“So, the question then is: how is that stored,” Senator Perdue asked. “Where is it stored? Are there third parties involved? Have you been hacked? Can you provide a report to this committee with regard to that data? Have there been any breaches to your knowledge before you got there and since you’ve been director?”
Mulvaney, who has been on the job for less than six months answered, “we have been able to document about 240 lapses in our data security.” Perdue expressed surprise at Mulvaeny’s revelation.
Their question and answer session continued:
Senator Perdue: “‘Lapses?’ Is that a breach?”
Director Mulvaney: “I think data got out that should not have gotten out. There’s another 800 suspected that we haven’t been able to confirm.”
Senator Perdue: “800 potential exfiltrations so far? And this could be not just social security numbers, but this could be my personal bank account. Is this correct?”
Director Mulvaney: “It could be a lot of different things, yes. Including those.”
Later, the acting director told the committee, “Everything we keep is subject to being lost, yes.”
Mulvaney also expressed reluctance to disclose the size and nature of the breaches in public. “I don’t want to say anything, but I’m more than happy to talk to all of you about what I’ve talked with the Inspector General about. I think it actually does more harm than good to mention it in a public setting.”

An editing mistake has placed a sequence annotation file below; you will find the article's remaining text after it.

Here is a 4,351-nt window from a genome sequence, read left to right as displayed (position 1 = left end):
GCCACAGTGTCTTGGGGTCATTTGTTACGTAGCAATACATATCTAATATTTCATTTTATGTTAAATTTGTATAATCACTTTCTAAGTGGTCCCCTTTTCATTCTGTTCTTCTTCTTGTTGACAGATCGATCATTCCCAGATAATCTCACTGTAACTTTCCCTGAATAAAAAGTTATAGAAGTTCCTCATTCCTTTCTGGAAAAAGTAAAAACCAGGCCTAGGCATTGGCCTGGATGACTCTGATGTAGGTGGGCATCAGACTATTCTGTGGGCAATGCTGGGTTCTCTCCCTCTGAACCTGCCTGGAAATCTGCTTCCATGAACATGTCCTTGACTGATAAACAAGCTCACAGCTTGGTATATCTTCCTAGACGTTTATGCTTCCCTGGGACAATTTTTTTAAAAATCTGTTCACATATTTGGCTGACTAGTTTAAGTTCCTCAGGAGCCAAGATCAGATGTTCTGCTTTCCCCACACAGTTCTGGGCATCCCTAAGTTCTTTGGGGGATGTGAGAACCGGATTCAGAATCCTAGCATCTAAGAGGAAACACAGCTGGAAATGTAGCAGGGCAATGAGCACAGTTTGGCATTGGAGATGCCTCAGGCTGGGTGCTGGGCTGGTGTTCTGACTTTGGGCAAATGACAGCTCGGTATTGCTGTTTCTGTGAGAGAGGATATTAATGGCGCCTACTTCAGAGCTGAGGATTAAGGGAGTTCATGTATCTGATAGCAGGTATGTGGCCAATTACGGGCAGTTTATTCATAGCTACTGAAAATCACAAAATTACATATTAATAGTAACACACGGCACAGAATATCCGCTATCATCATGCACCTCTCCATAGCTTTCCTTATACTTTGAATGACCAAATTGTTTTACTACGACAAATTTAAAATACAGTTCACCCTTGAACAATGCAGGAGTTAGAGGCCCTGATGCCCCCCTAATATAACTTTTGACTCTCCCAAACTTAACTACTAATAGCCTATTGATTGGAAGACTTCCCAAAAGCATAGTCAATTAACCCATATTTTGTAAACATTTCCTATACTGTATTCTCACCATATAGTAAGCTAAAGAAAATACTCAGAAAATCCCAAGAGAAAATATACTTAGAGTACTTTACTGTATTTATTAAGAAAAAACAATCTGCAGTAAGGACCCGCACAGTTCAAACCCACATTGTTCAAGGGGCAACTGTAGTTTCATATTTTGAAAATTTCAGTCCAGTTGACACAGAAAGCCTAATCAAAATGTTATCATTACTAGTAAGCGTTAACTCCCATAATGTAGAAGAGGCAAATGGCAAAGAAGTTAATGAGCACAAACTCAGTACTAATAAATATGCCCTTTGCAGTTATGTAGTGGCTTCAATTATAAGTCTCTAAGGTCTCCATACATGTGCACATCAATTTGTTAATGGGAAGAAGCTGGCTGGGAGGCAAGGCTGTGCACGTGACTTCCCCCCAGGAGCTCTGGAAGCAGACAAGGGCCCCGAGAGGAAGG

Federal Reserve Inspector General Mark Bialek warned Cordray in October 2014 that his office had “identified information security as a major management challenge for the CFPB due to the advanced, persistent threat to government information technology infrastructure.”
In a report made public Oct. 30, 2014, Bialek told Cordray that “improvements are needed in four high-priority security risk areas: continuous monitoring, configuration management, security training, and incident response and reporting.”
A month earlier, the Government Accountability Office came to similar conclusions about the CFPB’s poor management of its big databases.